So we took a step back and said, let's just get talent and we'll figure out what to do with all that talent once we get it. And we went from a company of probably roughly 12 people at that timeframe to close to 60 or 70 in a 2-year period. And it's really led to a lot of the innovative things that we do as an organization, from a client experience standpoint, from products and service offering that we wouldn't have said...we wouldn't have put it on a strategy map, right? But today, they really do differentiate us. And it's a significant part of who we are as an organization.
Gavin: Fantastic. So talk a little bit about that growth progression and how you start to think outside of your original markets and started to think much bigger and more nationally.
Marty: Yeah, when you think about that, coming from a large organization where our job was to serve clients in our local market and then to come into an RIA and understand that we really truly have everything. I mean, you think about serving the client, it's not just a list of services that somebody else has decided that you should offer. You truly can help clients solve whatever they happen to need solved. And in going out and having conversations and meeting individuals inside the industry, you make relationships and those relationships, end up with a new office in Tulsa, a new office in Omaha. We spread out to the East Coast with three New Jersey offices and then one in New York.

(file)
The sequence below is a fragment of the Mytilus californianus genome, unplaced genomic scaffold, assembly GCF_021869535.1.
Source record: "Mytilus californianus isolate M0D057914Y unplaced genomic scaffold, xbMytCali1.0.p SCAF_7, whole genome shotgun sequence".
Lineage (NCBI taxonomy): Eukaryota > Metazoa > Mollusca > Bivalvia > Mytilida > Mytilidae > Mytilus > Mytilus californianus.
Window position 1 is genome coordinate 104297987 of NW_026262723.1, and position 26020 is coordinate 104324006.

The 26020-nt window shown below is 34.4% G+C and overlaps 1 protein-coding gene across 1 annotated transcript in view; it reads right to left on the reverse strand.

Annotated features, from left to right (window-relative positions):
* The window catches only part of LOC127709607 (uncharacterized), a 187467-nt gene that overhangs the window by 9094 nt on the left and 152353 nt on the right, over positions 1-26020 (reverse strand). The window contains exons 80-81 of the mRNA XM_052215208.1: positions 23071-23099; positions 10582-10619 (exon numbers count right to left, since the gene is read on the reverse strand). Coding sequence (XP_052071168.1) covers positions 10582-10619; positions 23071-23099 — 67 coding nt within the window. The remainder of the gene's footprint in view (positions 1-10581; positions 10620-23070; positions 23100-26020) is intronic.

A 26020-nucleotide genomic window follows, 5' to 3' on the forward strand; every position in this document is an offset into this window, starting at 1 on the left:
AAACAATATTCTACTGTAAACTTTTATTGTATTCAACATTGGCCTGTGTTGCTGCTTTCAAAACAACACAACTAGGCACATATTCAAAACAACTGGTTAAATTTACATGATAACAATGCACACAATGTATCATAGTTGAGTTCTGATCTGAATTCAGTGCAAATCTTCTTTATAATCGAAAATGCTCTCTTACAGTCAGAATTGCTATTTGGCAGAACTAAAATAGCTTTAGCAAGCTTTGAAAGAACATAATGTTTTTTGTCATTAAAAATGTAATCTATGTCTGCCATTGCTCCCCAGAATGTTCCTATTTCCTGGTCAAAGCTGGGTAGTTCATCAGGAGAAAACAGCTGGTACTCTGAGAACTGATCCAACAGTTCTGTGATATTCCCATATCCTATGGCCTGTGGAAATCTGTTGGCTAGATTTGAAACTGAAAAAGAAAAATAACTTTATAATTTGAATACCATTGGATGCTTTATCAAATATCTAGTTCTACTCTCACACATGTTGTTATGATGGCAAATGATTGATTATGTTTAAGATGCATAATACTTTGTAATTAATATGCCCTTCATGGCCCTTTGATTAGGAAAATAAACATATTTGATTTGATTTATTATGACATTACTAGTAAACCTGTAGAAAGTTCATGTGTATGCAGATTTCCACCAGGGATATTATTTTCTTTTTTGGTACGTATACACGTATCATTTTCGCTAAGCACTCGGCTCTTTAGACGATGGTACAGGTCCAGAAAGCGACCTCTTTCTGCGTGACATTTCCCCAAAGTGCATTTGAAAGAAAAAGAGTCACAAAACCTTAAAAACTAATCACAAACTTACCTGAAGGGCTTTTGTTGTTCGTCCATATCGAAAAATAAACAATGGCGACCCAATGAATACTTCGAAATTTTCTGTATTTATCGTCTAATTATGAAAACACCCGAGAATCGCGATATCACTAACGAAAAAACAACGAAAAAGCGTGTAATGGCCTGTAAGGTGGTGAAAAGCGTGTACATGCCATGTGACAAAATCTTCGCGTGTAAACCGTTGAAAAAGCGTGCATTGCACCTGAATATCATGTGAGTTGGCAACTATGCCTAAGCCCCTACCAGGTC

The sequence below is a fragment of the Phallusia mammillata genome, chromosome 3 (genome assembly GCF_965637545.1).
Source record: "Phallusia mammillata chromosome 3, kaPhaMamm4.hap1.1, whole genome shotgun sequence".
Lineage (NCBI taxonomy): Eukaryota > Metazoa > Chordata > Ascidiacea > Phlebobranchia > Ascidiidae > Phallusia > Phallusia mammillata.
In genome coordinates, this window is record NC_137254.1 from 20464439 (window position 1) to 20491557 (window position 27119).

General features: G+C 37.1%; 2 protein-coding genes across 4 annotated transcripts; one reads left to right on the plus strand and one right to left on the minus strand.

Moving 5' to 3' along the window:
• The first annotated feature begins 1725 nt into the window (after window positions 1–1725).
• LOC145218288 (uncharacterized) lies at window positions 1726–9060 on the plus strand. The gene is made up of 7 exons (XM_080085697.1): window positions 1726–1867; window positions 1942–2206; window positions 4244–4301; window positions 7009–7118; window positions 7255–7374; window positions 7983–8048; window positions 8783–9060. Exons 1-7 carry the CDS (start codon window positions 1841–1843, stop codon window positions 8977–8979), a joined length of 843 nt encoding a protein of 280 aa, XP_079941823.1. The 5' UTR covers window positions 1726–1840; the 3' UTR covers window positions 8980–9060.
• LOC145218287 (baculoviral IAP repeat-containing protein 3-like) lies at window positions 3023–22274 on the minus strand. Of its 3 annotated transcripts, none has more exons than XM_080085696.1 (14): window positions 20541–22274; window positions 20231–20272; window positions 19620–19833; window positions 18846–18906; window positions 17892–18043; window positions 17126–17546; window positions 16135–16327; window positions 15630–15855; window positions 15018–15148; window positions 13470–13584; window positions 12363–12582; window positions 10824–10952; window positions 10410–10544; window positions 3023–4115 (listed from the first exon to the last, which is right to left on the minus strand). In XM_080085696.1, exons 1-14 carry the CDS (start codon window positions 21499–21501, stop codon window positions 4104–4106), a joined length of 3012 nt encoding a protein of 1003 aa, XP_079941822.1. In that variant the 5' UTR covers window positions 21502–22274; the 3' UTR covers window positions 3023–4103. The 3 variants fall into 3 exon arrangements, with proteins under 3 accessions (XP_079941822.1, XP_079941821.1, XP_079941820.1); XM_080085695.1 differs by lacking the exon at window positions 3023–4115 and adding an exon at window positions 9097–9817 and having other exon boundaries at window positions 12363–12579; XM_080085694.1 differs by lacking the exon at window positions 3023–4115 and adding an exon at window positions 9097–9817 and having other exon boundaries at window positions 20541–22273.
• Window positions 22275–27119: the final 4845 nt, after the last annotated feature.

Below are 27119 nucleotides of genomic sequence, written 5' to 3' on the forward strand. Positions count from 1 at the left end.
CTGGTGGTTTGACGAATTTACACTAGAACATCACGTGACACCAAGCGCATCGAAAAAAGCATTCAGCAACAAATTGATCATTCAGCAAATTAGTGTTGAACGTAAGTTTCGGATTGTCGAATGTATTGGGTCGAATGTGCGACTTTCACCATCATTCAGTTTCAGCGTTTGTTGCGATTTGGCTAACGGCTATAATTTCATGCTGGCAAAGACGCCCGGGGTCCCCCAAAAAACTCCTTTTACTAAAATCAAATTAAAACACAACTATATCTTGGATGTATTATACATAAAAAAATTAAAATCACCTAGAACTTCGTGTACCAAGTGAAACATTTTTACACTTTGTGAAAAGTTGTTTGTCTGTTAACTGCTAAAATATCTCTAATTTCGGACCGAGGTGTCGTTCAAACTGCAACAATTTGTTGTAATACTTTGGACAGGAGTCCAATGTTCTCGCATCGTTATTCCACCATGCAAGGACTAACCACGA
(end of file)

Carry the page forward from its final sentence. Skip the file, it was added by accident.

And early on, 2011 and 2012 was when we did our first true acquisitions. And, the first 6 or 8 of those, I met 100% of those individuals at a conference, at an industry conference. And it was a relationship-based thing. Instead of us really saying, I want to go acquire somebody in Manasquan, New Jersey, which at the time, I didn't even know where that was, but because our team...
Gavin: Beautiful spot.
Marty: Yeah, it is a beautiful place. Because the team is the right team, that led us there. And then we quickly took a step back and said, inorganic growth is going to be part of our nature, so let's put a team behind it, let's put systems and processes behind it and let's make it part of our model.